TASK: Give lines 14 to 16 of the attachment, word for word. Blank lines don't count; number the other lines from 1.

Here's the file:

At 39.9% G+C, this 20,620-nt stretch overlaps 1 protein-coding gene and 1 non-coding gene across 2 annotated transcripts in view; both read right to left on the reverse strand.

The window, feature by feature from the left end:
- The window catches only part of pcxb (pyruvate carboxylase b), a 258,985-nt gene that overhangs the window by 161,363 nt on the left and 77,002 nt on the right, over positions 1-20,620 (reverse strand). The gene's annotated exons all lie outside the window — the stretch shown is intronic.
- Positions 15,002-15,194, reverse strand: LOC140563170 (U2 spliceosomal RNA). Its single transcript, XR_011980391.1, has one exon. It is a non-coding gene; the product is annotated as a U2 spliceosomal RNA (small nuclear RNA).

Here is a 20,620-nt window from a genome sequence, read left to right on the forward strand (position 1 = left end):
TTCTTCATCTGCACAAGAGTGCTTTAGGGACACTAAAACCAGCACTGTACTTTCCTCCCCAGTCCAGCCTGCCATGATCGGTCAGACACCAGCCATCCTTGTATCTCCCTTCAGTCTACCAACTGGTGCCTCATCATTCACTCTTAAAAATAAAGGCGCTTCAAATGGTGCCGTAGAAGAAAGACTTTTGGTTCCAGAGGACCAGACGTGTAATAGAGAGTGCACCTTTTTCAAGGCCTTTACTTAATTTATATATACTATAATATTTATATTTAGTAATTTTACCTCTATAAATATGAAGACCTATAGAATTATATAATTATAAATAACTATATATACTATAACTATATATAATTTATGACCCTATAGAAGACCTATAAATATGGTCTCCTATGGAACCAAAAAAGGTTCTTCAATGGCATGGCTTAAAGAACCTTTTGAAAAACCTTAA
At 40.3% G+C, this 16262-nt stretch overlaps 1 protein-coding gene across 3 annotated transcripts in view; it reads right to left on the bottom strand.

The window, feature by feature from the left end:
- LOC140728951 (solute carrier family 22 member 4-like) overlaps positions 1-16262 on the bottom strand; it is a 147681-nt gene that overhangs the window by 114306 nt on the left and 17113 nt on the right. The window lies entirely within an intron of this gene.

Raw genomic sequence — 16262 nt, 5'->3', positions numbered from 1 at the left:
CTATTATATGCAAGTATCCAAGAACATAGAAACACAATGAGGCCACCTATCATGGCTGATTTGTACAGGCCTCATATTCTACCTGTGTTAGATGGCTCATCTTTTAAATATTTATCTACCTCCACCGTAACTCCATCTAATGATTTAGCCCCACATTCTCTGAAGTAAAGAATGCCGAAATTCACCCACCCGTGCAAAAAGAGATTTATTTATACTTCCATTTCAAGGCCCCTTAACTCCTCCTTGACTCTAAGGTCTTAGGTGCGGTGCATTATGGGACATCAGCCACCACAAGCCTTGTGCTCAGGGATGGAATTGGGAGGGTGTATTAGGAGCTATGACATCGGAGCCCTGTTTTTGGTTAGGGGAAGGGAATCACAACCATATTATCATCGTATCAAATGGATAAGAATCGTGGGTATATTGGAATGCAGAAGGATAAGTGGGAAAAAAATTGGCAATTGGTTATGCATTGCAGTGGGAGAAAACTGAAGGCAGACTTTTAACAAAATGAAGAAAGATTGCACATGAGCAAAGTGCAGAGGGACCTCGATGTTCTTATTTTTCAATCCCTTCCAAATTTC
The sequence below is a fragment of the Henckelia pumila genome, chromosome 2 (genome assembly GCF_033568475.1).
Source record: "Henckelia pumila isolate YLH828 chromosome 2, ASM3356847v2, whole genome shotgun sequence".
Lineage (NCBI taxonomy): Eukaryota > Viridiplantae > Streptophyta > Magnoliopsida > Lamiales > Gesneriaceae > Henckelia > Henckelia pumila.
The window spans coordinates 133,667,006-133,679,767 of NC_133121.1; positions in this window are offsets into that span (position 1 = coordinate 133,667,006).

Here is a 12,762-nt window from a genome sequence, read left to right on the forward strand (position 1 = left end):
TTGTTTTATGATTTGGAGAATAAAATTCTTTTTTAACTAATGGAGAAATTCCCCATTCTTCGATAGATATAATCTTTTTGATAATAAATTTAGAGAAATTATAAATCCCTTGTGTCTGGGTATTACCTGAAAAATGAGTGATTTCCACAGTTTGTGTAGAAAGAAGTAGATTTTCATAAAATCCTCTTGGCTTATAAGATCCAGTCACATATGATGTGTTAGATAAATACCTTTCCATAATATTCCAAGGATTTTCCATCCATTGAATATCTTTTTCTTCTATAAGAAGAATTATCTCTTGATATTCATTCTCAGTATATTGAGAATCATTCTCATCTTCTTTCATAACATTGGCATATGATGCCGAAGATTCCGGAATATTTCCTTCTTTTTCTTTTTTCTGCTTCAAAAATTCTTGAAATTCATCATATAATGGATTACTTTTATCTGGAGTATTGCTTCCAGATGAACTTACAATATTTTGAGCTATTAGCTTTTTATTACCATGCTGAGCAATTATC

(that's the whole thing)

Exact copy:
Lineage (NCBI taxonomy): Eukaryota > Viridiplantae > Streptophyta > Magnoliopsida > Lamiales > Gesneriaceae > Henckelia > Henckelia pumila.
The window spans coordinates 133,667,006-133,679,767 of NC_133121.1; positions in this window are offsets into that span (position 1 = coordinate 133,667,006).

Here is a 12,762-nt window from a genome sequence, read left to right on the forward strand (position 1 = left end):